For further information on the Balvenie distillery, please visit the distillery profile page on our website www.whiskyforeveryone.com.

Over the last week, both of us have visited The Balvenie Whisky Den. It is a unique experience that combines the sampling of some fine single malt whiskies with the elements and skills that it takes to make it. If you are in central London before 5 June, we urge you to go and take part in the Whisky Den and sample some of Balvenie's whiskies, including the new Batch 4 of their Signature bottling - our review of this will follow shortly! If you can't make it, then we have put together a short video tour of the Whisky Den and all of its installations (including a malting floor and some very creative sculptures and furniture!) for you. Click below and we hope that you enjoy.

Monday, May 23, 2011

Have just tried > Big Smoke 60

Big Smoke is a blended whisky created by Duncan Taylor Scotch Whisky Ltd, which are one of Scotland’s largest independent bottling companies. There are two whiskies in the range – the Big Smoke 40 and the 60 – and both are blended in small batches. These are the same whiskies but are bottled at different alcoholic strengths – 40% and 60% ABV respectively. Big Smoke is a young blend and contains a large percentage of smoky single malts from the western isle of Islay. The island is traditionally famous for this style of whisky and this whisky has been created to appeal to fans of big, peaty and smoky characteristics. This new batch will retail at around the £30 mark from specialist whisky retailers.

Duncan Taylor were set up in Glasgow in 1938 with the plan to bottle and blend whisky for export to America following the Prohibition period there. They are now based in the town of Huntly, close to the Speyside whisky region of Scotland. Duncan Taylor are reported to have one of the largest privately held collections of rare whisky casks in the world and bottle approximately 200 different whiskies a year. Their range is extensive and has numerous branches to it. For more information on their ranges of whisky and Duncan Taylor, check out their website www.duncantaylor.com.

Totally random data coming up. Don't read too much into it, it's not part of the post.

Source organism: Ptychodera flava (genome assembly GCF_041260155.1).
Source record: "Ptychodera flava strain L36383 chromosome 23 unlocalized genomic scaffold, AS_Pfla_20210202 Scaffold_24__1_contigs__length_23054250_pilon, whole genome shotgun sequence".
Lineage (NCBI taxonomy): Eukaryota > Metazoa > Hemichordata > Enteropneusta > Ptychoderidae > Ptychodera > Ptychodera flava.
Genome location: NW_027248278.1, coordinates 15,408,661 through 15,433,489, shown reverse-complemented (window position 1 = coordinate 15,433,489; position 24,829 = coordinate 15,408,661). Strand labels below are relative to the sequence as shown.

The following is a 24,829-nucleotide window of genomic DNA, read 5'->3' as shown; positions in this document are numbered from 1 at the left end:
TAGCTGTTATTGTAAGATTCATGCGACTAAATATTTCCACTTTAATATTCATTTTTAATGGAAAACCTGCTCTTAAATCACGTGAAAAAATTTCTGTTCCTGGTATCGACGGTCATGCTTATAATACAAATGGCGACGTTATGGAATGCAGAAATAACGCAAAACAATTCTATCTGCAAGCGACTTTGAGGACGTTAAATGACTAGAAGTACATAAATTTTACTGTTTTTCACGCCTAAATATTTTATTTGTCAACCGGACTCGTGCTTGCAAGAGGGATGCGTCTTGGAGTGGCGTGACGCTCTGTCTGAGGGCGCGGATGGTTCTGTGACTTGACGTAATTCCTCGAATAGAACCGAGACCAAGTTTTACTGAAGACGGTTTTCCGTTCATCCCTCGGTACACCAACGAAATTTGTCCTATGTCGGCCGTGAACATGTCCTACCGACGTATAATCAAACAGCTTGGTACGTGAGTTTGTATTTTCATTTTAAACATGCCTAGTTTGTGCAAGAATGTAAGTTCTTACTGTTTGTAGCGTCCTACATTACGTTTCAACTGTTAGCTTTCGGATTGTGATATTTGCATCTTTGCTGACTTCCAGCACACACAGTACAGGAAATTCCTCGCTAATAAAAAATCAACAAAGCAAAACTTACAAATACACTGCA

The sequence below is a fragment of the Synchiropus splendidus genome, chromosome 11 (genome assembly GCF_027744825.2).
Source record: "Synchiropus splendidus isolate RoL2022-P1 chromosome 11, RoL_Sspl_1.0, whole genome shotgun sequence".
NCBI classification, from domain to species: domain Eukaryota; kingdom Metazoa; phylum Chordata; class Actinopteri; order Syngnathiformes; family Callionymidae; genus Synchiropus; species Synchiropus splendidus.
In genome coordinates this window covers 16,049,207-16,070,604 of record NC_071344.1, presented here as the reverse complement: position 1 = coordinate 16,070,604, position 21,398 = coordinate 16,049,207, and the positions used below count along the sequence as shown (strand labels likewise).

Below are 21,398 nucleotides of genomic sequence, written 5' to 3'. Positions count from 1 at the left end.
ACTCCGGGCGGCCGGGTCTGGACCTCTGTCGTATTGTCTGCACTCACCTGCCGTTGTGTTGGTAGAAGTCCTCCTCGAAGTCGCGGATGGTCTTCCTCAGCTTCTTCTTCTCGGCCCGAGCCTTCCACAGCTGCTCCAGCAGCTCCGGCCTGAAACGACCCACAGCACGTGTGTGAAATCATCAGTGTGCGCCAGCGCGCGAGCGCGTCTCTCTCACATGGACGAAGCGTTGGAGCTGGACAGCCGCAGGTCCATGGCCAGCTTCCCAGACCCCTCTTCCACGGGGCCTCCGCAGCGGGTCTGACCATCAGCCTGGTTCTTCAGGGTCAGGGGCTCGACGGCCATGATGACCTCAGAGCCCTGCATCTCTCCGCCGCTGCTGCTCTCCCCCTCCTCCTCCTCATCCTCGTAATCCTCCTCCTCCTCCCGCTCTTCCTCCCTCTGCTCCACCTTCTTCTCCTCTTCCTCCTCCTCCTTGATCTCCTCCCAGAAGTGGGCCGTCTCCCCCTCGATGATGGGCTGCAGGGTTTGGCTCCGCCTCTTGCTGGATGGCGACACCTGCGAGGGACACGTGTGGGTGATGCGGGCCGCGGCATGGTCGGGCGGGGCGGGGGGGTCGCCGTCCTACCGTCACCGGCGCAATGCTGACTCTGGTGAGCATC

Our tasting notes
The colour is a pale lemon yellow and the nose is immediately fresh, vibrant and punchy. The name of the whisky should be a clue as to what to expect - BIG SMOKE! This smokiness has an intense burnt ashy quality to it, which is backed up by some bitter iodine and phenol notes plus a whiff of surgical spirit. The high alcohol level and intense smokiness present a barrier to begin with but slowly other aromas appear as the whisky settles in the glass - plenty of cereal grains and dried grass (think of straw and hay), some vanilla, honey and a hint of tangy lemon. On the palate, this immediately numbs your taste buds and seems brash and overpowering but it is better than that. Once your mouth gets used to the alcoholic strength, the characteristics of the whisky begin to reveal themselves - this is fiery and hot with plenty of burnt ash and chilli spice, with sweet notes of vanilla, icing sugar and honey giving balance. There are also notes of robust cereals (imagine oatcakes especially), that dried grass from the nose, some salty brine and juicy, zesty lemons. The finish is long and spicy with the ash and chilli notes lingering in particular. The robust cereals/oats come through more and more with time.

A whisky of this strength suggests that some water should be added. Up on doing this (just a few drops) the characteristics are immediately softened and the effect of the powerful alcohol is lessened. The smokiness is soft and gentle now (think of damp embers), although still ashy with a hint of hot peppery spice. Plenty of vanilla and milled oat notes are present, as is a new vegetal note which is reminiscent of cooked asparagus. The palate is creamy with vanilla again prominent. The soft smoke and sweet notes above combine well and more dried grass is evident. The finish is shorter but very pleasant and leaves a slight bitter freshness in the mouth.